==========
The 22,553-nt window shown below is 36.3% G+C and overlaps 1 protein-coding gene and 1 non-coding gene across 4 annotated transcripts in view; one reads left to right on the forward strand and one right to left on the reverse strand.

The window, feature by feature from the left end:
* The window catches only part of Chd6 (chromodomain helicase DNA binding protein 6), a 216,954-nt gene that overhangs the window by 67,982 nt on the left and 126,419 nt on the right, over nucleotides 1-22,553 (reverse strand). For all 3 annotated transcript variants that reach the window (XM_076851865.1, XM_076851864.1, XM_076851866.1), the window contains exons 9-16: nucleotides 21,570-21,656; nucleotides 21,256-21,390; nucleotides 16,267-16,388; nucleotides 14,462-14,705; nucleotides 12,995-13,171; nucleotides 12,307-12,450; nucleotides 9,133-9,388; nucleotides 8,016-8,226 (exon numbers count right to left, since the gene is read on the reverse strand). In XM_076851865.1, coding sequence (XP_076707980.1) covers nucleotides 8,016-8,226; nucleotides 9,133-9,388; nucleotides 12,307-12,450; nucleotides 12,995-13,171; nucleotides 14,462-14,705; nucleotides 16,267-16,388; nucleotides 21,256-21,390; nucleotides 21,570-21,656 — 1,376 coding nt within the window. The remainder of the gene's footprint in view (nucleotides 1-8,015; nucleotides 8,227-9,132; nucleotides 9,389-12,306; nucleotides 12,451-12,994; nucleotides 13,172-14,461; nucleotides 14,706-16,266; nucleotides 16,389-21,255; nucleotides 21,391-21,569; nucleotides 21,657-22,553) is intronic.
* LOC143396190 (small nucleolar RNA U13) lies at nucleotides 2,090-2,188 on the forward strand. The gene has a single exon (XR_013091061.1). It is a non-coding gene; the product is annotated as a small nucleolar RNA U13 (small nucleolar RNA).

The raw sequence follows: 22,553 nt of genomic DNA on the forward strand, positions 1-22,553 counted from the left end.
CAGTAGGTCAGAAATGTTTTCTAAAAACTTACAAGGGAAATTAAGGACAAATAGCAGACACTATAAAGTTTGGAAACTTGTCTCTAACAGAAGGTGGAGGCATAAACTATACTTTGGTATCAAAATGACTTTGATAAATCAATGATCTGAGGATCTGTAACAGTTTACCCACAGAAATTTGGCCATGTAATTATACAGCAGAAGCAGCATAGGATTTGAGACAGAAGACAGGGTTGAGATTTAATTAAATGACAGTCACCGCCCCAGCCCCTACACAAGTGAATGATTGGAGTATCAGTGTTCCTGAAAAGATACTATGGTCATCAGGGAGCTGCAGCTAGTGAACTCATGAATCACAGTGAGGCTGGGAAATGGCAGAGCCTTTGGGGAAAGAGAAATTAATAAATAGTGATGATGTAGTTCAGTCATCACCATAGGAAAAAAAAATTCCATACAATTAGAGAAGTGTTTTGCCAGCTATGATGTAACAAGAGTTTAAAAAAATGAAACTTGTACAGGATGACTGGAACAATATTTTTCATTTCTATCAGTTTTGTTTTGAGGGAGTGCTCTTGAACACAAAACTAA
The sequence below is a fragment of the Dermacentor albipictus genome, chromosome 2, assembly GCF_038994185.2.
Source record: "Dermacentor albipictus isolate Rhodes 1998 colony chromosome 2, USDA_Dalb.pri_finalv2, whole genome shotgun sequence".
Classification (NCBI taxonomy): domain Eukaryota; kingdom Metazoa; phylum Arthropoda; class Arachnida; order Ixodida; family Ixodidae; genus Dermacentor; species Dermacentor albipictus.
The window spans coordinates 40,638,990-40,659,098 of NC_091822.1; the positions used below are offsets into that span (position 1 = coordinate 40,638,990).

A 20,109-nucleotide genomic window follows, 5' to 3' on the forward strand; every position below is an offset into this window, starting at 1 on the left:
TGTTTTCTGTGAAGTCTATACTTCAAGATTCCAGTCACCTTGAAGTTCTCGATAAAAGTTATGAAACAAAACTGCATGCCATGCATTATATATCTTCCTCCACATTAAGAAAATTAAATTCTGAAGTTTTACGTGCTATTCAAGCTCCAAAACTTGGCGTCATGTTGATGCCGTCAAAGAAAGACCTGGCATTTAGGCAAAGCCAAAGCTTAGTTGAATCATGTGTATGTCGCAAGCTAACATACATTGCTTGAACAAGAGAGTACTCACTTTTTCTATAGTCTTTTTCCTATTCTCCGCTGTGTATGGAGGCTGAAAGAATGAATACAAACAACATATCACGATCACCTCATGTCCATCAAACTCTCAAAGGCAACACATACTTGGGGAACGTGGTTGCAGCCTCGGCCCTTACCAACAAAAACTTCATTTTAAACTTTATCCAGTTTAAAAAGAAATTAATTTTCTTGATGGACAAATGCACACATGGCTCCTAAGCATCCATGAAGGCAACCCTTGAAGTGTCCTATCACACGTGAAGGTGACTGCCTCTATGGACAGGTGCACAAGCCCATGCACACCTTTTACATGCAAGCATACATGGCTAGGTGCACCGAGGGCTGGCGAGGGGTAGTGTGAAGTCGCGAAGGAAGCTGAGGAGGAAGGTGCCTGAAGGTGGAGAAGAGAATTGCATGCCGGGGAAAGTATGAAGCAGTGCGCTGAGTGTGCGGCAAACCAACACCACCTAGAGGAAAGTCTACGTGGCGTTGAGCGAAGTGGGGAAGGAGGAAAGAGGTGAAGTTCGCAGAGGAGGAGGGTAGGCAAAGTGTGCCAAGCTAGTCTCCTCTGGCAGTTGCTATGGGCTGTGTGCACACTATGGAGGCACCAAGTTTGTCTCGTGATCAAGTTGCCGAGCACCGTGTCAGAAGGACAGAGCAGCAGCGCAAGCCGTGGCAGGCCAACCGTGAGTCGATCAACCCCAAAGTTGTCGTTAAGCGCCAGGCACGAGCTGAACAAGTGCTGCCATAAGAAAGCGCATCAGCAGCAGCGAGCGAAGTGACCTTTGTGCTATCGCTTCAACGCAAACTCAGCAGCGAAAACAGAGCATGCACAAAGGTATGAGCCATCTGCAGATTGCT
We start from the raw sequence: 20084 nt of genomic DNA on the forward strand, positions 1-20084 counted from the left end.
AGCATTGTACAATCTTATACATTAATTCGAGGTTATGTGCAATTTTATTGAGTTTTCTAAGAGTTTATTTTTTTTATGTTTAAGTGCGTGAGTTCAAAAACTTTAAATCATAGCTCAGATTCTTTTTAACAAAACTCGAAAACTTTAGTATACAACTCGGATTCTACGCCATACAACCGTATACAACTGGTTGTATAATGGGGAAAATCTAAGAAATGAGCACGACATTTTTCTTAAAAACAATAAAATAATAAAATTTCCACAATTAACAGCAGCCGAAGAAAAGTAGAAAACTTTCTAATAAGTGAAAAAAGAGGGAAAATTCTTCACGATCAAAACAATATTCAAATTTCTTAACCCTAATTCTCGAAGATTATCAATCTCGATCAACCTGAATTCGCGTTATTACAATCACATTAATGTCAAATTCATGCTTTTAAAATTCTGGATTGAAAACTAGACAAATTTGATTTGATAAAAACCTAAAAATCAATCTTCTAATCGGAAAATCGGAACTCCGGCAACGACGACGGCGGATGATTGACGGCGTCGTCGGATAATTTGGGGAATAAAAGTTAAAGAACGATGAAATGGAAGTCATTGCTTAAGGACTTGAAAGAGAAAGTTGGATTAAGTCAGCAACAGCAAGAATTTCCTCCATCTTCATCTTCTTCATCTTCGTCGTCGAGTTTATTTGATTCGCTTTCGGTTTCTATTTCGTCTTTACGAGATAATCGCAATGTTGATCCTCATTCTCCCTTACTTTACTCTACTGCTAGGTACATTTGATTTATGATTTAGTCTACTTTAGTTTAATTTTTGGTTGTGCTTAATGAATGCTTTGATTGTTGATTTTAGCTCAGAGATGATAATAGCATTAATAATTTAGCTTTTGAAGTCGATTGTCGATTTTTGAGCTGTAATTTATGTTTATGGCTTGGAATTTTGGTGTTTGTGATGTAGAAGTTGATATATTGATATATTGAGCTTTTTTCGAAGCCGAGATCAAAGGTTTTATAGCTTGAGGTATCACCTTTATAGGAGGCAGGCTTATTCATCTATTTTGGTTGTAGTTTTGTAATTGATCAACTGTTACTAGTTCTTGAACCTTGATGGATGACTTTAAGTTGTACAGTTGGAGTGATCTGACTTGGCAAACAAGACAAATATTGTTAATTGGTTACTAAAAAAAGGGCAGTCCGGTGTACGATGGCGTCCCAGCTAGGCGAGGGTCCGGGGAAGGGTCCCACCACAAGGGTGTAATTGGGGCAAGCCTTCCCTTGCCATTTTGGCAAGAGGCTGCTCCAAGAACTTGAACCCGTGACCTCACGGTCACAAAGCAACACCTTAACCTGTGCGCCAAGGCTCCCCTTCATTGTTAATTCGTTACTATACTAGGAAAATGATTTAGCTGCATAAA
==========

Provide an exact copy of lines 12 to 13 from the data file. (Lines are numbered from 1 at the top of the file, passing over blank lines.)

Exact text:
TGTTTTCTGTGAAGTCTATACTTCAAGATTCCAGTCACCTTGAAGTTCTCGATAAAAGTTATGAAACAAAACTGCATGCCATGCATTATATATCTTCCTCCACATTAAGAAAATTAAATTCTGAAGTTTTACGTGCTATTCAAGCTCCAAAACTTGGCGTCATGTTGATGCCGTCAAAGAAAGACCTGGCATTTAGGCAAAGCCAAAGCTTAGTTGAATCATGTGTATGTCGCAAGCTAACATACATTGCTTGAACAAGAGAGTACTCACTTTTTCTATAGTCTTTTTCCTATTCTCCGCTGTGTATGGAGGCTGAAAGAATGAATACAAACAACATATCACGATCACCTCATGTCCATCAAACTCTCAAAGGCAACACATACTTGGGGAACGTGGTTGCAGCCTCGGCCCTTACCAACAAAAACTTCATTTTAAACTTTATCCAGTTTAAAAAGAAATTAATTTTCTTGATGGACAAATGCACACATGGCTCCTAAGCATCCATGAAGGCAACCCTTGAAGTGTCCTATCACACGTGAAGGTGACTGCCTCTATGGACAGGTGCACAAGCCCATGCACACCTTTTACATGCAAGCATACATGGCTAGGTGCACCGAGGGCTGGCGAGGGGTAGTGTGAAGTCGCGAAGGAAGCTGAGGAGGAAGGTGCCTGAAGGTGGAGAAGAGAATTGCATGCCGGGGAAAGTATGAAGCAGTGCGCTGAGTGTGCGGCAAACCAACACCACCTAGAGGAAAGTCTACGTGGCGTTGAGCGAAGTGGGGAAGGAGGAAAGAGGTGAAGTTCGCAGAGGAGGAGGGTAGGCAAAGTGTGCCAAGCTAGTCTCCTCTGGCAGTTGCTATGGGCTGTGTGCACACTATGGAGGCACCAAGTTTGTCTCGTGATCAAGTTGCCGAGCACCGTGTCAGAAGGACAGAGCAGCAGCGCAAGCCGTGGCAGGCCAACCGTGAGTCGATCAACCCCAAAGTTGTCGTTAAGCGCCAGGCACGAGCTGAACAAGTGCTGCCATAAGAAAGCGCATCAGCAGCAGCGAGCGAAGTGACCTTTGTGCTATCGCTTCAACGCAAACTCAGCAGCGAAAACAGAGCATGCACAAAGGTATGAGCCATCTGCAGATTGCT
We start from the raw sequence: 20084 nt of genomic DNA on the forward strand, positions 1-20084 counted from the left end.